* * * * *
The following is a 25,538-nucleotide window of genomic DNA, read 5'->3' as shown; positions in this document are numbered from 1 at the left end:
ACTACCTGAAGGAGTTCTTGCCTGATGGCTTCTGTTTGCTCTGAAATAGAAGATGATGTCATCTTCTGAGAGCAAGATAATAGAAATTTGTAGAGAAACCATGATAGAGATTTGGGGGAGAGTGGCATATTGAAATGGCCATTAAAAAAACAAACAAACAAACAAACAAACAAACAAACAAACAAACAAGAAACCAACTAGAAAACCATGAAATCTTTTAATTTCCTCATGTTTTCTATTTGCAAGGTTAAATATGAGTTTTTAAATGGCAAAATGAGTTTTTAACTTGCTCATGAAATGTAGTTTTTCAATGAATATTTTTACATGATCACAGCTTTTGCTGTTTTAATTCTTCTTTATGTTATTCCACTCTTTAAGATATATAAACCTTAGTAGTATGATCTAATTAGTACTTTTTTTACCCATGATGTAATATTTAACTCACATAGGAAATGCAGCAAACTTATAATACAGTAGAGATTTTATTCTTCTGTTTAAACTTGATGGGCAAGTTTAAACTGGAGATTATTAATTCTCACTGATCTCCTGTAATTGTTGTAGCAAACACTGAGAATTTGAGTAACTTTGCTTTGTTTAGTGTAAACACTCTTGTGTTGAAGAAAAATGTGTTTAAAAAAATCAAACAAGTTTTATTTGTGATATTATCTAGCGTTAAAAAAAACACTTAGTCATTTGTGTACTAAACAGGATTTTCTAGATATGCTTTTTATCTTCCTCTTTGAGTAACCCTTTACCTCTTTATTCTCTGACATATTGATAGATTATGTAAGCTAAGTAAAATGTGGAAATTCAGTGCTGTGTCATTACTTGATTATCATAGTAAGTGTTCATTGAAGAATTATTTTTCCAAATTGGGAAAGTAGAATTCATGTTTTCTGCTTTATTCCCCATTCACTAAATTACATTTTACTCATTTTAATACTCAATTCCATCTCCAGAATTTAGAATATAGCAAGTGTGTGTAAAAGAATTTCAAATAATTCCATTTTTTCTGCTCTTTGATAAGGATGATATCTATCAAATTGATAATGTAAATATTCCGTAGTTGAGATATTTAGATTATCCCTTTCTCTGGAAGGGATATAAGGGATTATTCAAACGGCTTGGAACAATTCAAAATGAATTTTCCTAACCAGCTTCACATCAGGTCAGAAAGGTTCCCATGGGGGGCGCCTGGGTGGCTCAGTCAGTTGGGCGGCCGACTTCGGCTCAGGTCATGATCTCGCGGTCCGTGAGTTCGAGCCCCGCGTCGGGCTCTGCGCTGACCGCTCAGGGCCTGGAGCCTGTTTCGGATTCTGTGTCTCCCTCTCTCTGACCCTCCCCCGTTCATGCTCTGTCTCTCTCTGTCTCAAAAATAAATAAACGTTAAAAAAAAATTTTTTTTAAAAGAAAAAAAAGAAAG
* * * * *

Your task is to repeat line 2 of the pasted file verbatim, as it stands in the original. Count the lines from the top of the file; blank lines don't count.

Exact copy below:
ACTACCTGAAGGAGTTCTTGCCTGATGGCTTCTGTTTGCTCTGAAATAGAAGATGATGTCATCTTCTGAGAGCAAGATAATAGAAATTTGTAGAGAAACCATGATAGAGATTTGGGGGAGAGTGGCATATTGAAATGGCCATTAAAAAAACAAACAAACAAACAAACAAACAAACAAACAAACAAACAAGAAACCAACTAGAAAACCATGAAATCTTTTAATTTCCTCATGTTTTCTATTTGCAAGGTTAAATATGAGTTTTTAAATGGCAAAATGAGTTTTTAACTTGCTCATGAAATGTAGTTTTTCAATGAATATTTTTACATGATCACAGCTTTTGCTGTTTTAATTCTTCTTTATGTTATTCCACTCTTTAAGATATATAAACCTTAGTAGTATGATCTAATTAGTACTTTTTTTACCCATGATGTAATATTTAACTCACATAGGAAATGCAGCAAACTTATAATACAGTAGAGATTTTATTCTTCTGTTTAAACTTGATGGGCAAGTTTAAACTGGAGATTATTAATTCTCACTGATCTCCTGTAATTGTTGTAGCAAACACTGAGAATTTGAGTAACTTTGCTTTGTTTAGTGTAAACACTCTTGTGTTGAAGAAAAATGTGTTTAAAAAAATCAAACAAGTTTTATTTGTGATATTATCTAGCGTTAAAAAAAACACTTAGTCATTTGTGTACTAAACAGGATTTTCTAGATATGCTTTTTATCTTCCTCTTTGAGTAACCCTTTACCTCTTTATTCTCTGACATATTGATAGATTATGTAAGCTAAGTAAAATGTGGAAATTCAGTGCTGTGTCATTACTTGATTATCATAGTAAGTGTTCATTGAAGAATTATTTTTCCAAATTGGGAAAGTAGAATTCATGTTTTCTGCTTTATTCCCCATTCACTAAATTACATTTTACTCATTTTAATACTCAATTCCATCTCCAGAATTTAGAATATAGCAAGTGTGTGTAAAAGAATTTCAAATAATTCCATTTTTTCTGCTCTTTGATAAGGATGATATCTATCAAATTGATAATGTAAATATTCCGTAGTTGAGATATTTAGATTATCCCTTTCTCTGGAAGGGATATAAGGGATTATTCAAACGGCTTGGAACAATTCAAAATGAATTTTCCTAACCAGCTTCACATCAGGTCAGAAAGGTTCCCATGGGGGGCGCCTGGGTGGCTCAGTCAGTTGGGCGGCCGACTTCGGCTCAGGTCATGATCTCGCGGTCCGTGAGTTCGAGCCCCGCGTCGGGCTCTGCGCTGACCGCTCAGGGCCTGGAGCCTGTTTCGGATTCTGTGTCTCCCTCTCTCTGACCCTCCCCCGTTCATGCTCTGTCTCTCTCTGTCTCAAAAATAAATAAACGTTAAAAAAAAATTTTTTTTAAAAGAAAAAAAAGAAAG